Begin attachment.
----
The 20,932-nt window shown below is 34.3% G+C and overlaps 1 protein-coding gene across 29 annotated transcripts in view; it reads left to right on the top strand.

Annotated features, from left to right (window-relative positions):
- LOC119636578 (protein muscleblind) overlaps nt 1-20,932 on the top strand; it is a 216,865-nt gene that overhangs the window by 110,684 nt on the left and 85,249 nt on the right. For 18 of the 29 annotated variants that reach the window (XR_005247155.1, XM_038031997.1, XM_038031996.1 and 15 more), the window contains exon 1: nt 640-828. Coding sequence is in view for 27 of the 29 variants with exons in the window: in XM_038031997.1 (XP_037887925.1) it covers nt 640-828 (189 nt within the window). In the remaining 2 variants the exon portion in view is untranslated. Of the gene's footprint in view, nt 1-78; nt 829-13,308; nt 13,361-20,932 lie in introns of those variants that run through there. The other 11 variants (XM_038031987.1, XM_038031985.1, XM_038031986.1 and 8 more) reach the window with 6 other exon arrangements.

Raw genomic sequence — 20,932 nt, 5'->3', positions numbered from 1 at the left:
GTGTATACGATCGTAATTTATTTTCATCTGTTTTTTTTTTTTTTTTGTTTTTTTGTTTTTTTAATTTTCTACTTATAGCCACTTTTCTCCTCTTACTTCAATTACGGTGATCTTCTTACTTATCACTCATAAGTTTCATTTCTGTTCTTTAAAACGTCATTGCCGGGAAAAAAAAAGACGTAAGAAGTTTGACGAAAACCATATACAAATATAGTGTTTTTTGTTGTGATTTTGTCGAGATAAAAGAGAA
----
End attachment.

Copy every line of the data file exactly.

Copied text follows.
The 20,932-nt window shown below is 34.3% G+C and overlaps 1 protein-coding gene across 29 annotated transcripts in view; it reads left to right on the top strand.

Annotated features, from left to right (window-relative positions):
- LOC119636578 (protein muscleblind) overlaps nt 1-20,932 on the top strand; it is a 216,865-nt gene that overhangs the window by 110,684 nt on the left and 85,249 nt on the right. For 18 of the 29 annotated variants that reach the window (XR_005247155.1, XM_038031997.1, XM_038031996.1 and 15 more), the window contains exon 1: nt 640-828. Coding sequence is in view for 27 of the 29 variants with exons in the window: in XM_038031997.1 (XP_037887925.1) it covers nt 640-828 (189 nt within the window). In the remaining 2 variants the exon portion in view is untranslated. Of the gene's footprint in view, nt 1-78; nt 829-13,308; nt 13,361-20,932 lie in introns of those variants that run through there. The other 11 variants (XM_038031987.1, XM_038031985.1, XM_038031986.1 and 8 more) reach the window with 6 other exon arrangements.

Raw genomic sequence — 20,932 nt, 5'->3', positions numbered from 1 at the left:
GTGTATACGATCGTAATTTATTTTCATCTGTTTTTTTTTTTTTTTTGTTTTTTTGTTTTTTTAATTTTCTACTTATAGCCACTTTTCTCCTCTTACTTCAATTACGGTGATCTTCTTACTTATCACTCATAAGTTTCATTTCTGTTCTTTAAAACGTCATTGCCGGGAAAAAAAAAGACGTAAGAAGTTTGACGAAAACCATATACAAATATAGTGTTTTTTGTTGTGATTTTGTCGAGATAAAAGAGAA